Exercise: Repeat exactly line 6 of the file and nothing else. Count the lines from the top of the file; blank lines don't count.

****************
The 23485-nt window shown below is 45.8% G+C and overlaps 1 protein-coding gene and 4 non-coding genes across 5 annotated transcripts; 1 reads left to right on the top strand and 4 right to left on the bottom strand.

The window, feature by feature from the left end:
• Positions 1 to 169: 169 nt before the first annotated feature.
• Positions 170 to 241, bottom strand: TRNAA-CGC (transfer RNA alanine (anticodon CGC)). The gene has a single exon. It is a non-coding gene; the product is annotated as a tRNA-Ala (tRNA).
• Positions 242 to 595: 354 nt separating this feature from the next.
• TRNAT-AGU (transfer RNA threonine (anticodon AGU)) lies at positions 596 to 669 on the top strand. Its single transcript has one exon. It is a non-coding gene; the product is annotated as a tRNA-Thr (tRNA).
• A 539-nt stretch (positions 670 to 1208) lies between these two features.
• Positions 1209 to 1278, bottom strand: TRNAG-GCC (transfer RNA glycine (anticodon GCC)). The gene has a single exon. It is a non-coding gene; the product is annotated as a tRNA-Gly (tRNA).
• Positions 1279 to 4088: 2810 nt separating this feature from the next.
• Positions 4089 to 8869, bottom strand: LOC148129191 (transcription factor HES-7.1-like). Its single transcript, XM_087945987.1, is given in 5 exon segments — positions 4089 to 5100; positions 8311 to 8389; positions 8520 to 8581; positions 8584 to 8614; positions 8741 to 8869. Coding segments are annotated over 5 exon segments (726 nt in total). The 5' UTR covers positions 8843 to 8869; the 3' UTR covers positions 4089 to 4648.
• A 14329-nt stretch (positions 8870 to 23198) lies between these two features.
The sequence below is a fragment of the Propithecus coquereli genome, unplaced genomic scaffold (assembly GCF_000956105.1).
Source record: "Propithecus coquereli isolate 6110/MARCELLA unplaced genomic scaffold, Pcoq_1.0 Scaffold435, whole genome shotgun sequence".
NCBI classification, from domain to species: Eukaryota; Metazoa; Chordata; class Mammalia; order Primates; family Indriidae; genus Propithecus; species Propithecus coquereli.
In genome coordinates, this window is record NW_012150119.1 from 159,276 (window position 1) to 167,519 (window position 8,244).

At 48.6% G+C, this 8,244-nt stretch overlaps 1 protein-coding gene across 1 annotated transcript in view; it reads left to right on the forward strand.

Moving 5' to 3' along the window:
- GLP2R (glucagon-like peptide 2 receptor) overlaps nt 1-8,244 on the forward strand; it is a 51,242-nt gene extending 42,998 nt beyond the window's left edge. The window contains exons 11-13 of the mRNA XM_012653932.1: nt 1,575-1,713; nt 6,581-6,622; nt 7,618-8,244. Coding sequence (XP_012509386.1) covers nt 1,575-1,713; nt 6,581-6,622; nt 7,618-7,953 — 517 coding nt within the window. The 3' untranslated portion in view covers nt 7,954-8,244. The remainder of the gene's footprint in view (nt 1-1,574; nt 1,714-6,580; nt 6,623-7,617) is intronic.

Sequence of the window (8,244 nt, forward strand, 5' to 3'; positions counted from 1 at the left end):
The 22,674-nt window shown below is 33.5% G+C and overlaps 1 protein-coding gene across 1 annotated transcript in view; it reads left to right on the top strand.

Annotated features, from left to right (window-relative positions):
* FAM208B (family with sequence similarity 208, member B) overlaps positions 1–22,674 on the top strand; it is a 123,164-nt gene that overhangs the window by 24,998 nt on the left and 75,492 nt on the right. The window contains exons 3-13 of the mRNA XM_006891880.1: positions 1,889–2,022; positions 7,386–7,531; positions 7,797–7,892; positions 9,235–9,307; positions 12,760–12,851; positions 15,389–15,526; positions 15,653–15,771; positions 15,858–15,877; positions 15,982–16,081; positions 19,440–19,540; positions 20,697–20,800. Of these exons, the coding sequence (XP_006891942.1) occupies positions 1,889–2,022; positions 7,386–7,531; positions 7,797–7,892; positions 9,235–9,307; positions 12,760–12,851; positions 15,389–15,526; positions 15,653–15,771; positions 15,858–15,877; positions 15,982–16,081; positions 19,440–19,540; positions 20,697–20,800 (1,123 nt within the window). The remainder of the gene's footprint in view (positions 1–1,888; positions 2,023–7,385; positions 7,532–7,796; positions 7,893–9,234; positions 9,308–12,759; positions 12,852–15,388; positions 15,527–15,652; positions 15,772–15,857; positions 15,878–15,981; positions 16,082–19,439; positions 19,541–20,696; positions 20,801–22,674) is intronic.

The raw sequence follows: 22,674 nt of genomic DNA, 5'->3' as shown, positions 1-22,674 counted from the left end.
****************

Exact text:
• TRNAT-AGU (transfer RNA threonine (anticodon AGU)) lies at positions 596 to 669 on the top strand. Its single transcript has one exon. It is a non-coding gene; the product is annotated as a tRNA-Thr (tRNA).